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Politics of cursing : imagining human difference in a BC mining town Robertson, Leslie Anne

Abstract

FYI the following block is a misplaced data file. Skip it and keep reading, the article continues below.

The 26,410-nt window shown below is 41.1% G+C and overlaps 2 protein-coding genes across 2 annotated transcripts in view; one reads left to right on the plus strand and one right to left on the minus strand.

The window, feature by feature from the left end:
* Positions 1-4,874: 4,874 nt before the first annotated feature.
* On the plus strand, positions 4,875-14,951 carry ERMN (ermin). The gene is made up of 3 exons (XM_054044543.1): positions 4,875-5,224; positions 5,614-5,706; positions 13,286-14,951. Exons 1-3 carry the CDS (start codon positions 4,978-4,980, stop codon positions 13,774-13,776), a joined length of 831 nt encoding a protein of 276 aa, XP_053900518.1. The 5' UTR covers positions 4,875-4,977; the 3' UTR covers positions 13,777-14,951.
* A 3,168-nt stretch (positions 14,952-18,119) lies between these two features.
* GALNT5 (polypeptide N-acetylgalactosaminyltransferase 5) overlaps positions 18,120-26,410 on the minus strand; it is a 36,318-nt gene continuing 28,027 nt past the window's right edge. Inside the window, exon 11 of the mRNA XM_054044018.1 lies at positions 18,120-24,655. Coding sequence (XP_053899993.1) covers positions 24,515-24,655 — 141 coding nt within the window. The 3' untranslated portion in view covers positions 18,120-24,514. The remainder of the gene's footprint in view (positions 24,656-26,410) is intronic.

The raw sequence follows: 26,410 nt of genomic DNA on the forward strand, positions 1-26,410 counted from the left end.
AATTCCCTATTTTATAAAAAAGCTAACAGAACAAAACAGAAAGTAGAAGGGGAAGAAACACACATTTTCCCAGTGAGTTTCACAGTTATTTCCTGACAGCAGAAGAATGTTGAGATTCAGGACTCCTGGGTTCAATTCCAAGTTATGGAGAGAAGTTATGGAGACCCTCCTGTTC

In the late 19th century, an English entrepreneur arrived on the B.C. frontier eager to learn the whereabouts of coal seams in the area. In exchange for this knowledge he courted and promised to marry an "Indian Princess." After receiving the information, he jilted the woman and submitted the first coal syndicate application for the Elk Valley. Indigenous people cast a curse on William Fernie, on the region and its residents. They would suffer from fires, floods and famine. This narrative forms the backbone of my dissertation. It is deeply ingrained in expressions of local identity, tied to personal histories and ideas of social justice. Ktunaxa traditionalists officially lifted the curse in a public ceremony in Fernie in 1964. I trace how participants speak about this event and the legend across generations and within shifting ideological contexts. Cursing is an important theme throughout this work. It implies the power that stories have to carry and construct meanings about who people are. My dissertation is an ethnography of ideas about human difference generated and transmitted through time and through narratives. Fernie, B.C. is currently transforming from a predominantly working-class resource-based town to an internationally recognized destination ski resort. I trace images, legends and theories as powerful narrative resources in the contexts of colonialism, war, immigration, labour strife, natural disaster, treaty-making and development for tourism. Folklore, mass media, scholarly theories and political discourses propagate narratives about human difference shaping the ways that people are imagined. Although rephrased and sometimes disguised, fundamental forms of race, gender, class, nationality, religion, age, locality and sexual preference remain intact. In Part I, I look at ideas of difference perpetuated in hegemonic discourses during three overlapping time periods. More contemporary taxonomies of difference appear in Part II. Ideas are transmitted across generations, they are evident in public performances and in narratives of place and space. Through participants' accounts I examine intersections between personal expressions and official narratives.

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